Dunedin entomologist Anthony Harris inspects a giant crebronid native wasp in his office on Tuesday. Mr Harris has had a newly discovered species of native wasp named after him, taking the number of insects named after him to three. Photo by Tim Miller
Most people are happy to have anything named after them, but
for Dunedin entomologist Anthony Harris that has happened
Mr Harris has now had his name lent to three native insects
after a new species of wasp was named after him, joining a
butterfly and an extremely rare stiletto fly.
Hymenopterist Darren Ward named the wasp Apenesia harrisi
after Mr Harris because of the work he had done in studying
native wasp species.
''It's a form of immortality because the name will live on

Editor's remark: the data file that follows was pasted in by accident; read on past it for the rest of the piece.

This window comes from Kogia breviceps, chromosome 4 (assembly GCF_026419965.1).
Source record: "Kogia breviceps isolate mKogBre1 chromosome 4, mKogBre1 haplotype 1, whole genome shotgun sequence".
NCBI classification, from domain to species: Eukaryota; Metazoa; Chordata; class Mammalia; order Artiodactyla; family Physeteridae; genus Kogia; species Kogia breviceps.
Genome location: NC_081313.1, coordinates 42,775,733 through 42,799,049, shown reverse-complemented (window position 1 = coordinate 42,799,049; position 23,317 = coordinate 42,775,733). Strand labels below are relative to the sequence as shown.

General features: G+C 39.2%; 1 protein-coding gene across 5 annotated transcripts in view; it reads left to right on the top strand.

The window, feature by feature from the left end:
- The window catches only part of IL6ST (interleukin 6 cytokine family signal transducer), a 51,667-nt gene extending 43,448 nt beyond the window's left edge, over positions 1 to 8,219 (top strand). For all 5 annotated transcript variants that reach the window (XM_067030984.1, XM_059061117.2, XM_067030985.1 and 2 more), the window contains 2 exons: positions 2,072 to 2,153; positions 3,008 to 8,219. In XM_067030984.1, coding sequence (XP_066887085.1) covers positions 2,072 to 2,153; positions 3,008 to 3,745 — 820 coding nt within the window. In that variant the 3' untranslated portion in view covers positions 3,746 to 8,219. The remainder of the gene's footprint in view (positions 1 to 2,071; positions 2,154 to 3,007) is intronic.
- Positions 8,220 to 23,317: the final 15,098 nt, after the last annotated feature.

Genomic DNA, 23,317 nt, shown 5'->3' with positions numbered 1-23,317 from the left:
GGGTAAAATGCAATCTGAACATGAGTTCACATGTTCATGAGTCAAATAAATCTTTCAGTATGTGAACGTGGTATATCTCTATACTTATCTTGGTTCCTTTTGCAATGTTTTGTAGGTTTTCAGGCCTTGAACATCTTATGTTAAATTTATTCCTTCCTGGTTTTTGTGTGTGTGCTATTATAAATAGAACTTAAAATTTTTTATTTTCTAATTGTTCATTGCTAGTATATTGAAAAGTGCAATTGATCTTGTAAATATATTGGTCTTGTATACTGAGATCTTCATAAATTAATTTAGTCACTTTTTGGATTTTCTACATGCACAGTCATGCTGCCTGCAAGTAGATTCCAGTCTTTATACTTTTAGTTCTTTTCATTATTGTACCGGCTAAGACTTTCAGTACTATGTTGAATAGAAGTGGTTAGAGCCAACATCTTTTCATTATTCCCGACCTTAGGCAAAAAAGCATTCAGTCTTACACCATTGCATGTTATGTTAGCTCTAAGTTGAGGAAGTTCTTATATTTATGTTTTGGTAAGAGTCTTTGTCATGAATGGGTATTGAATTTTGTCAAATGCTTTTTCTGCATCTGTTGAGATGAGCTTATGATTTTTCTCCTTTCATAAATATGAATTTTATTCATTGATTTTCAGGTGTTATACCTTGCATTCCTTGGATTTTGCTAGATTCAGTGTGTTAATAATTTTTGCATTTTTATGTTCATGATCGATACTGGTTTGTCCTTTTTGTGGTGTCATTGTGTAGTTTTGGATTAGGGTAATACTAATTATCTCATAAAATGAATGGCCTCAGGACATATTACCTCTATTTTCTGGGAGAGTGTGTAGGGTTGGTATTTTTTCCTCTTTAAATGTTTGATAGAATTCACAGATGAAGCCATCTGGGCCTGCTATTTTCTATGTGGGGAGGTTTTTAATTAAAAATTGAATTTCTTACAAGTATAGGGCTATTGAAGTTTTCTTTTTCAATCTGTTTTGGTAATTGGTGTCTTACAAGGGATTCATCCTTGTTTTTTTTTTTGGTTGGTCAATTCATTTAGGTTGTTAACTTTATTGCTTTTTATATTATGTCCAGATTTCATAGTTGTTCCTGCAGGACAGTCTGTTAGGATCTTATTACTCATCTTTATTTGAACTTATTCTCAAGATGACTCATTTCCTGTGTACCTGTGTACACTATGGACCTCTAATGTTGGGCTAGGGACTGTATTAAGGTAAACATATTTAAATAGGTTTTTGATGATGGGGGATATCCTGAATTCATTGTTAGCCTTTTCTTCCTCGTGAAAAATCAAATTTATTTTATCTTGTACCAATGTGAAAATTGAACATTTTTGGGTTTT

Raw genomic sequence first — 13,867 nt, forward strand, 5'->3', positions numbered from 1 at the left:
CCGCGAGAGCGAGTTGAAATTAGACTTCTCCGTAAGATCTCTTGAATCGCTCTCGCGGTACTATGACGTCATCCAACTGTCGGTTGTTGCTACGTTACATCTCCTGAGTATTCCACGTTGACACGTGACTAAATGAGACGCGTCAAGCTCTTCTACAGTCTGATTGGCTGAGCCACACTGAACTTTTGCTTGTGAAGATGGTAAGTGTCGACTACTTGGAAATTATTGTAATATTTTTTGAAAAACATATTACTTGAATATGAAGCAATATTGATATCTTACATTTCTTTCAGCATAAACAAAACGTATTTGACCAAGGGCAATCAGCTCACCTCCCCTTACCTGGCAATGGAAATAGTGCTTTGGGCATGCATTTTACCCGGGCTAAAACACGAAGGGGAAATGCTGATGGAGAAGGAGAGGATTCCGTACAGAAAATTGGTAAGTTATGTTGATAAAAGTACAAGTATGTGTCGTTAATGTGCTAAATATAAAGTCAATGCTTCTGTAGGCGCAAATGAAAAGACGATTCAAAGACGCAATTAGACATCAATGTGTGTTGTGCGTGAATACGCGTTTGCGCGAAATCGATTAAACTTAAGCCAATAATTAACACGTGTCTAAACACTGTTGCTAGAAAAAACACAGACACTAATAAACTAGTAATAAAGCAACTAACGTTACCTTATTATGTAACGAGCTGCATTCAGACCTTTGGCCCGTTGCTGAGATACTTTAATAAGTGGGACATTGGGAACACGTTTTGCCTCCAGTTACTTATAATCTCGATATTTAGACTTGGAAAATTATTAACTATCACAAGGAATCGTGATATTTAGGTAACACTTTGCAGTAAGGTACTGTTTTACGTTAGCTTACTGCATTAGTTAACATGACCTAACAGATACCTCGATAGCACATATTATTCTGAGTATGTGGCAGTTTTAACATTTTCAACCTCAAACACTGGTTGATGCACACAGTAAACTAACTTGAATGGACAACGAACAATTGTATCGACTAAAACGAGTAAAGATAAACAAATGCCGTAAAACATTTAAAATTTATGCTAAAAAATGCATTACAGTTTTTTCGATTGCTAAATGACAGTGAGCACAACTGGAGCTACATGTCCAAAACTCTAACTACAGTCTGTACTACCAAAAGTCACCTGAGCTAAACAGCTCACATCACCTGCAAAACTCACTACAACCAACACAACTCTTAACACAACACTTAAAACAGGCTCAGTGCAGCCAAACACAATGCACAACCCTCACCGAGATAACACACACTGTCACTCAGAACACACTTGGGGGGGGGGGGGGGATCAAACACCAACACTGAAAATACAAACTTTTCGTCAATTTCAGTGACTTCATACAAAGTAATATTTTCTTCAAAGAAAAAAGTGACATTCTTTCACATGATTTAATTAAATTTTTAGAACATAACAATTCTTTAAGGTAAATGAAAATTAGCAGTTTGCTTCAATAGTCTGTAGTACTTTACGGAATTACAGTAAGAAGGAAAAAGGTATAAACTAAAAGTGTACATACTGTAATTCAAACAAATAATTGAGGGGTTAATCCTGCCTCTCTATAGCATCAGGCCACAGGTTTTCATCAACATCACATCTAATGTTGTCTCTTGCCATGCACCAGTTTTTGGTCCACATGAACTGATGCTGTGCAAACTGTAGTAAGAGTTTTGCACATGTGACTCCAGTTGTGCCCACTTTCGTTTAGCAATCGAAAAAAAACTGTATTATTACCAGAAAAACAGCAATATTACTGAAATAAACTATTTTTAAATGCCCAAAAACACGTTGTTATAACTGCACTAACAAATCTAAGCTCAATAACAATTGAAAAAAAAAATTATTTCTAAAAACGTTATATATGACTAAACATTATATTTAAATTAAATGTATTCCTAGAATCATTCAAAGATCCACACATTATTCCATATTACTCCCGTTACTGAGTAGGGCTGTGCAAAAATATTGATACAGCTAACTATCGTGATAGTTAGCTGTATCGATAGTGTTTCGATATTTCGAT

long after you have gone,'' Mr Harris said.
Unlike the common and European wasp species which most people
were familiar with, the native species did not live in social
groups and could be difficult to find, Mr Harris said. His
fascination with insects started when he was young and his
life has been dedicated to the study of them.
He has published more than 140 studies on different types of
''The beauty of their form is what attracts me to them ...
When I was young, I was very interested in beetles and their
shape and form - they are quite exquisite,'' he said.
As well as publishing studies, Mr Harris is an honorary
curator of entomology at the Otago Museum and makes hundreds
of identifications of insects found by the public.
''Sometimes people will find rare species without even
knowing about it,'' he said.
People brought them to him and sometimes the insects were a
surprise, Mr Harris said.
- by Tim Miller